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Toome – Camus

This 2 day paddle with overnight rough camping offers an excellent short break on the southern end of the Lower Bann Canoe Trail including Lough Beg.

County
Londonderry / Antrim
Distance
30 (47kms)
Days
2
Nearest Town
Toome, Portglenone
Route Shape
Linear
Grade
1
OS Map
8 & 14
Access Point
Toome 1 - GR H988905
Egress Point
Camus 11 - GR C880279

Downloads

Points of Interest

 Lough Beg National Nature Reserve, Portglenone

Itinerary

This itinerary has been compiled using an estimated paddling speed of 2.5 miles (4 kilometres) per hour and also allowing time for lunch breaks and many photo opportunities along the way.  Please check forecast and in particular wind strength and direction before departing.


Day 1 Toome (GR H988 905) to Portna (GR C845 337) 15 miles (24kms)


The floating pontoons beside the slipway at Toome provide an excellent place to load your craft for the trip ahead.  From there you can push off along a narrow canal en route to Lough Beg.  Stay to the east bank when leaving Toome to avoid the eels traps. 


Lough Beg is a beautiful National Nature Reserve, home to a gamut of birdlife.  About 5 miles (8kms) in length, the lough can be rough in strong winds, the east side offers more shelter due to the variety of small islands but it can become shallow in places.  Avoid landing on the west bank of Lough Beg especially during the over wintering bird season from October – March and the breeding season from March to June.


You will have the choice of rest stops at Newferry, however Newferry East has toilets open during the summer at weekends.


Following a short rest at Newferry, a relaxing and winding 4 mile (6kms) paddle downstream will bring you past Portglenone Forest and into Portglenone itself (GR C974 040).  The spectacular multi-arched bridge marks your arrival.  Egress is available via the slipway or jetty Portglenone Marina, or you may choose to stop at the Wild Duck Inn (+44 (0)28 2582 1232), a friendly family run pub offering traditional pub dining. It has its own jetty which can be seen on the right immediately after the bridge.  A short walk will bring a further choice of coffee shops, pubs and convenience stores.


Following your break at Portglenone continue to meander downstream until you get to Hutchinson’s Quay (GR C949 114) a further 5 ¼ mile (8.5km) paddle. Egress is possible by both jetty and slipway. 


After Hucthinson’s Quay it is important to keep to the west bank.  This will allow you to enter the canal and double lock gates therefore avoiding the Portna flood gates which are extremely dangerous.  For details on lock gates see Lower Bann Canoe Trail Practical Guide. 


Your rough campsite for the night at Portna (GR C937 124), is the well maintained Waterways Ireland site on the west bank where you can take some well earned rest after a long enjoyable day on the water.  If you are looking for a roof over your head then a further ½ mile will bring you to Portneal Lodge (GR C937 132) which offers reasonably priced Guest House accommodation.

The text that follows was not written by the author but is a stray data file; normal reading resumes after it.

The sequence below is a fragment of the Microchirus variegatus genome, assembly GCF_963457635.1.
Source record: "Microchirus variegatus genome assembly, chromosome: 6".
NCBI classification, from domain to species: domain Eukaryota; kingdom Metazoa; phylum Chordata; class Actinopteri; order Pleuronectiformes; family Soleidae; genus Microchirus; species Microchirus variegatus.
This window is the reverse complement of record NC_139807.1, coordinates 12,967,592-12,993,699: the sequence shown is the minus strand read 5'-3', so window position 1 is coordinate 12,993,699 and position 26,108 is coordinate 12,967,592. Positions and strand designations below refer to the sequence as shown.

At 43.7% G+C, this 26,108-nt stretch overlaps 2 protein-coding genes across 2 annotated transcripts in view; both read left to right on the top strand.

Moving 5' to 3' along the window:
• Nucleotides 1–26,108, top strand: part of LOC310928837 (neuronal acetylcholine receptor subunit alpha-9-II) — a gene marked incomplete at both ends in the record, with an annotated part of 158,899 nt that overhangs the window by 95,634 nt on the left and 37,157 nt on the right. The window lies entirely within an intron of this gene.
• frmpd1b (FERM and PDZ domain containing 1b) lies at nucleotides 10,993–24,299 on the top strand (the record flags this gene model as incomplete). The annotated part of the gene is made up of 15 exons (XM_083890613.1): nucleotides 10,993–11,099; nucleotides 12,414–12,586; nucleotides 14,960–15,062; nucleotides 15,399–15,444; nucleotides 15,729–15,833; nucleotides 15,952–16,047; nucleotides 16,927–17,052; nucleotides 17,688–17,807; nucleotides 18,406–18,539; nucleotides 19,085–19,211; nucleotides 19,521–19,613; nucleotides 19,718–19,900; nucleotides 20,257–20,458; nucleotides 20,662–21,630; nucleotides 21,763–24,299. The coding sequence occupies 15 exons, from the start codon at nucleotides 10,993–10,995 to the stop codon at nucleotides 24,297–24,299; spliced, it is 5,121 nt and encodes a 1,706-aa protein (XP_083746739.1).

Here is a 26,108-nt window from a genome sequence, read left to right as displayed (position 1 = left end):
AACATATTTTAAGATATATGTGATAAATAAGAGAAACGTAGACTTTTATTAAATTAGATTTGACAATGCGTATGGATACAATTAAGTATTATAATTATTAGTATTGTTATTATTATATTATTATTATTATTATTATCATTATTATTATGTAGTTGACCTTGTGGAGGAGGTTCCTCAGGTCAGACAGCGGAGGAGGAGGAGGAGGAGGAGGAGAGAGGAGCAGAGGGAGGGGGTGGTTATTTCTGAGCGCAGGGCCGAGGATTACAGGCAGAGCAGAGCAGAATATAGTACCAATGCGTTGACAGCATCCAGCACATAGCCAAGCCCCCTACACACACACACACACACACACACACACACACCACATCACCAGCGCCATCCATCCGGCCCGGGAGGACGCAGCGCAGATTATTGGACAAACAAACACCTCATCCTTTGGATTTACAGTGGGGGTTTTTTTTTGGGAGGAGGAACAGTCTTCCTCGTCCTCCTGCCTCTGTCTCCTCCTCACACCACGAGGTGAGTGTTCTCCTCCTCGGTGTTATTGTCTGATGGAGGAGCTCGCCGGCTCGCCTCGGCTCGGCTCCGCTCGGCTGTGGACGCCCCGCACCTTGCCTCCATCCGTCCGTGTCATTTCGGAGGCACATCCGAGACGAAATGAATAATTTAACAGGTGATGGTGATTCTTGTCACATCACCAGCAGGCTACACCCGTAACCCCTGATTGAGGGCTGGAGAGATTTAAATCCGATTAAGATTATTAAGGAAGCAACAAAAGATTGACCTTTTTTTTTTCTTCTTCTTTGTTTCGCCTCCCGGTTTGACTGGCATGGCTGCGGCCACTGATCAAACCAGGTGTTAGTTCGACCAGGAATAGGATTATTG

Day 2 Portna (GR C845 337) to Camus (GR C880 279) 12 miles (19 km)


This slightly shorter day starts with a bit of a bang to awake the senses.  The moving water below Porta flood gates can be Grade 2 in parts.


A further ½ mile will bring you to an arched road bridge over the river.  Exercise care near the bridge due to moving water.  Egress is available at Portneal Lodge (GR C937 132) which is a half mile walk to the busy market town of Kilrea in case you want to stock up on supplies.


From Portneal Lodge continue a further 2.5 miles (4.5kms) downstream in Grade 1 moving water.  Keep to the east bank to avoid the weir on the approach to Movanagher, the canal to the lock gate is well signposted.


Continue along this, perhaps the most peaceful part of the trail.  In another mile (1.6kms) you’ll come to Carnroe Weir, again keep to the east bank well in advance to avoid the vertical weir and navigate through the locks gates.  Either Movanagher (GR C916 163) or Carnroe (GR C912 178) offer a good place to stop for a packed lunch, or if you have a hankering for some pub grub then pull into the jetty at Vow (GR C915 168), a short walk through the forest and right along the road will bring you to the Angler’s Rest (+44 (0)28 2766 6466).


If you wish to extend your trip with another overnight stop a further 5 miles (8kms) will bring you to your destination Drumaheglis Marina & Caravan Park  (GR C902 252). Exercise caution along this part of the river as it can be busy with water skiers.  The serviced campsite is open from St Patrick’s Weekend to Halloween and it is strongly advisable to book in advance.


Camus is a further 2 ¼ miles downstream, egress is available via canoe steps at GR C937 132. 

Getting to the Start

Directions from Belfast 32 miles (51kms)
Take the M2 following signs for Londonderry. Continue along the M2 which will turn into the M22 then A6. Turn onto the B18 towards Toome village centre. Take the first left after the Centra and then take the next left after the bus stop.  The car park beside the lock keeper’s cottage is straight ahead of you. 


Directions from Dublin 130 miles (211 Kms)
Take the M1 Northbound to Belfast then follow directions above from Belfast.


Shuttle
The shuttle is 28 miles (56 miles return).  Exit Toome on the A6 towards Londonderry then turn right (just after McNally’s Inn) onto the B186 signposted for Bellaghy. Continue through Bellaghy and follow the A54 towards Coleraine.  You will see Camus on the right hand side, marked by a brown wooden sign post.


Eating Out recommendations are taken from Waterways Ireland – A Taste of the Waterways

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